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Offline Constantinople

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Re: DAKAR 2021
« Reply #920 on: January 12, 2021, 12:22:38 pm »
From AdvRider

heinzkini Bad news today's tage! Stage 8 is a bad day for us: Toby Price crashed badly and broke his shoulder, both wrists and foot..! Luciano Benavides also crashed and broke his arm!
 

Offline Buff

Re: DAKAR 2021
« Reply #921 on: January 12, 2021, 12:26:30 pm »
...
No, of course not, racers are animals by nature but they're getting penalized for exceeding max speed limits so there's an incentive to keep it in the "safety" zone. How quickly they get to 180 will obviously change but that risk is lower, surely? There's only so much that can be extracted from a 450 motor and they're finding that limit now.

Why do you say that? Is there high attrition rate this year? Doesn't seem so at all - but admittedly I'm not up to speed. It seems only Yamaha's have problem - nothing dramatic (at least engine wise) with KTM, Husky's and Hondas. Maybe Yamaha should finally enter 21st century and put 6 speed gearbox on their 450, like all the competitors did...

From where I sit 450s are more than capable of all of this. It's been few years now when most of the teams run the whole event on one engine, while at the introduction of 450s most were changing engines half way through.

What makes you think that 450 engines are not up to this kind of job?

Based on the Yamaha's dying and the comments from the top contenders, including Toby & Sam. But like I said, that's just my opinion and the fact I've raced a 450, abeit old ones and not Dakar blue printed motors. But yeah, maybe it's just Yamaha that's sucking the hind tit, let's wait and see what the rest of the race delivers  :thumleft: Maybe it's time for @2StrokeDan to send Yamaha Europe an email  ;)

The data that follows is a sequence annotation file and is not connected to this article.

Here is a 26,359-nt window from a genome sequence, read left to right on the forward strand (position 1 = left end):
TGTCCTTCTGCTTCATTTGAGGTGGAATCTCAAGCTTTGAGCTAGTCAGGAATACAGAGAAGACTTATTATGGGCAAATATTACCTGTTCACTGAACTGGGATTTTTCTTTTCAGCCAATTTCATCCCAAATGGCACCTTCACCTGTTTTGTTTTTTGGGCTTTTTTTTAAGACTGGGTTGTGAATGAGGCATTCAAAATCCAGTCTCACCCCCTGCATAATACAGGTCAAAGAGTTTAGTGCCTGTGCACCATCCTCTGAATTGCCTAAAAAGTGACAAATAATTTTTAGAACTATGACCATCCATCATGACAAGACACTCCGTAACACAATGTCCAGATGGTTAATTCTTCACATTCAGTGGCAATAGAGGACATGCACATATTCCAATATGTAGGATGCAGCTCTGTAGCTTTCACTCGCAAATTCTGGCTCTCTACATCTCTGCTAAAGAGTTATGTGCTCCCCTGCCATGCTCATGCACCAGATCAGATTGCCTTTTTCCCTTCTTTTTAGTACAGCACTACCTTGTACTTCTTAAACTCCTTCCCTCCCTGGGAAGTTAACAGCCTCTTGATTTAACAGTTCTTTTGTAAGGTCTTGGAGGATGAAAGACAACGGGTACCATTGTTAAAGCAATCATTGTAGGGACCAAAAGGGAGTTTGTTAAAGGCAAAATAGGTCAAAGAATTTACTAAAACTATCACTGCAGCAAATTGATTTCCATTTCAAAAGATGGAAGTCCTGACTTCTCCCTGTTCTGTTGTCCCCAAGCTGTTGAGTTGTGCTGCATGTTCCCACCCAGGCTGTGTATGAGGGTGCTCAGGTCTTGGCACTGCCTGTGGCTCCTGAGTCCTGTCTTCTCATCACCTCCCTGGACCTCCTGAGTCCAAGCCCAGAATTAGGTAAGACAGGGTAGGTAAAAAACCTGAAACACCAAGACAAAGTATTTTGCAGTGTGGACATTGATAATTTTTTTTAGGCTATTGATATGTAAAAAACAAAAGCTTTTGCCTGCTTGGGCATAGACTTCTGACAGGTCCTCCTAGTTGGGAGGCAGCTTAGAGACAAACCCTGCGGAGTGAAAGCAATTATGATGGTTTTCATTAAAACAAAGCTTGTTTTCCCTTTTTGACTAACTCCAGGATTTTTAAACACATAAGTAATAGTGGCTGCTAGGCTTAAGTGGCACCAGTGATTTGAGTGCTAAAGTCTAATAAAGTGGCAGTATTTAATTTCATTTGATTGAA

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Offline Rooi Wolf

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Re: DAKAR 2021
« Reply #922 on: January 12, 2021, 12:33:19 pm »
Any more details around Toby or Kevin's crashes in terms of how it happenned?

Seems unreal that TP could blast the stage yesterday on that tyre, without incident, only to crash out today.

Gutted for him!!
 

Offline Buff

Re: DAKAR 2021
« Reply #923 on: January 12, 2021, 12:34:18 pm »
From AdvRider

heinzkini Bad news today's tage! Stage 8 is a bad day for us: Toby Price crashed badly and broke his shoulder, both wrists and foot..! Luciano Benavides also crashed and broke his arm!

Ouch, that's some nasty injuries  :o
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Offline Kamanya

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Re: DAKAR 2021
« Reply #924 on: January 12, 2021, 12:38:59 pm »
...
No, of course not, racers are animals by nature but they're getting penalized for exceeding max speed limits so there's an incentive to keep it in the "safety" zone. How quickly they get to 180 will obviously change but that risk is lower, surely? There's only so much that can be extracted from a 450 motor and they're finding that limit now.

Why do you say that? Is there high attrition rate this year? Doesn't seem so at all - but admittedly I'm not up to speed. It seems only Yamaha's have problem - nothing dramatic (at least engine wise) with KTM, Husky's and Hondas. Maybe Yamaha should finally enter 21st century and put 6 speed gearbox on their 450, like all the competitors did...

From where I sit 450s are more than capable of all of this. It's been few years now when most of the teams run the whole event on one engine, while at the introduction of 450s most were changing engines half way through.